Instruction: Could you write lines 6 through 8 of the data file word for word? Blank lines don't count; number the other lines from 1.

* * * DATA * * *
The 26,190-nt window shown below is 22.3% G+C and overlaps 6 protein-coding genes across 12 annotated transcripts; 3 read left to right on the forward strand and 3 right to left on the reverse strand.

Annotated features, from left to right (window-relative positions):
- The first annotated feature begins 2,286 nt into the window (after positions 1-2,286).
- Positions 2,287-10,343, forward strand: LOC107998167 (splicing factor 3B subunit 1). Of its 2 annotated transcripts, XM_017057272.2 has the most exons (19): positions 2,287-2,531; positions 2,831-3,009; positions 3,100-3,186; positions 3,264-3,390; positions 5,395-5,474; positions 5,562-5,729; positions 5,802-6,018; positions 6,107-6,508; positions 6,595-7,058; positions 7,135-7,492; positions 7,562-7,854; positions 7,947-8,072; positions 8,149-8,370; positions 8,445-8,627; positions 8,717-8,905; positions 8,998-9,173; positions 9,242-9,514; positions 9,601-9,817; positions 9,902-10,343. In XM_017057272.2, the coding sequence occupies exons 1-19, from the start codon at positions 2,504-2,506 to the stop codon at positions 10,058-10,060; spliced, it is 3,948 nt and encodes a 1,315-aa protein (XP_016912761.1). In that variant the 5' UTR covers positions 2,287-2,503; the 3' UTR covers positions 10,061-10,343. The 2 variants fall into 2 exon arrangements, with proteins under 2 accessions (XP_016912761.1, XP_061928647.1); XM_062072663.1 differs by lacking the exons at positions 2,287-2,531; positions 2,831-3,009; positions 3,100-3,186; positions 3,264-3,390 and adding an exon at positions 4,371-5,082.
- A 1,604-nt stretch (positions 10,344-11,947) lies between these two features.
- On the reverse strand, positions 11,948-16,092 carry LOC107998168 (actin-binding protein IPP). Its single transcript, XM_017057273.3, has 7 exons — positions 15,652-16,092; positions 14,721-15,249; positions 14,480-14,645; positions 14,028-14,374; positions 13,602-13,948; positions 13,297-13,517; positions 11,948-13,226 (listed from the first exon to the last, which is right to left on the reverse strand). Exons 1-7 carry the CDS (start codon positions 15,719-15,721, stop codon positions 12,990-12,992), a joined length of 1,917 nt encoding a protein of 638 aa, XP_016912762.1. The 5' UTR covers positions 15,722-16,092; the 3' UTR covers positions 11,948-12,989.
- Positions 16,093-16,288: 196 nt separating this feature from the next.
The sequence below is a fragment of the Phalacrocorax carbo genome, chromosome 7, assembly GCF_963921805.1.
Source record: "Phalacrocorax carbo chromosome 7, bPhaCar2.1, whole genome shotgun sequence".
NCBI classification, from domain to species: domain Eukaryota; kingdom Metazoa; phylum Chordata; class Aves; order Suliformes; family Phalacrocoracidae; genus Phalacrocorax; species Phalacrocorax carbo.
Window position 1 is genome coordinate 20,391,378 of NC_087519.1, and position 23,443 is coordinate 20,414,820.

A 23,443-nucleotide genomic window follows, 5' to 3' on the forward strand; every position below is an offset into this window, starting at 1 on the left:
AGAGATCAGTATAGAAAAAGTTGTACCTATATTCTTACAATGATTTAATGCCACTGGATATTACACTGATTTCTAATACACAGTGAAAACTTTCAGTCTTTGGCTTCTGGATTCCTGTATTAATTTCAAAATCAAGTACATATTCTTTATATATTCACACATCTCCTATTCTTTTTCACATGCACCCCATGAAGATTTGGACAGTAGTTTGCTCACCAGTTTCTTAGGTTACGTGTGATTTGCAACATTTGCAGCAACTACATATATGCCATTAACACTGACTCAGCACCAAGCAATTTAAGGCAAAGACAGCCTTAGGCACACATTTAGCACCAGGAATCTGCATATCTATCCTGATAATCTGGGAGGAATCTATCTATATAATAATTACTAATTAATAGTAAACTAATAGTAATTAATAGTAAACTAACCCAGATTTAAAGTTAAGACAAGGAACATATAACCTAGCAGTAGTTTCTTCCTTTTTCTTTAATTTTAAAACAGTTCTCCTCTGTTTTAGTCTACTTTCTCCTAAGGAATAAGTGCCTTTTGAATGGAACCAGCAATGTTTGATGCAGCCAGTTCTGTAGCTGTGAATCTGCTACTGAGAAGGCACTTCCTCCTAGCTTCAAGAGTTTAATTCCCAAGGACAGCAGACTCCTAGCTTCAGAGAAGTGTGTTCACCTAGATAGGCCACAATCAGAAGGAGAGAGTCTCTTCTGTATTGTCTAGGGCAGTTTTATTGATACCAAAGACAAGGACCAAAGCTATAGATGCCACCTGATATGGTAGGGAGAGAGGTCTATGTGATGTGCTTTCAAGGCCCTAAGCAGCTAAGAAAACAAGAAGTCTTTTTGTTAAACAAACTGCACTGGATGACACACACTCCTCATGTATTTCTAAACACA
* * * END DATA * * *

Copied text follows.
- On the reverse strand, positions 11,948-16,092 carry LOC107998168 (actin-binding protein IPP). Its single transcript, XM_017057273.3, has 7 exons — positions 15,652-16,092; positions 14,721-15,249; positions 14,480-14,645; positions 14,028-14,374; positions 13,602-13,948; positions 13,297-13,517; positions 11,948-13,226 (listed from the first exon to the last, which is right to left on the reverse strand). Exons 1-7 carry the CDS (start codon positions 15,719-15,721, stop codon positions 12,990-12,992), a joined length of 1,917 nt encoding a protein of 638 aa, XP_016912762.1. The 5' UTR covers positions 15,722-16,092; the 3' UTR covers positions 11,948-12,989.
- Positions 16,093-16,288: 196 nt separating this feature from the next.
The sequence below is a fragment of the Phalacrocorax carbo genome, chromosome 7, assembly GCF_963921805.1.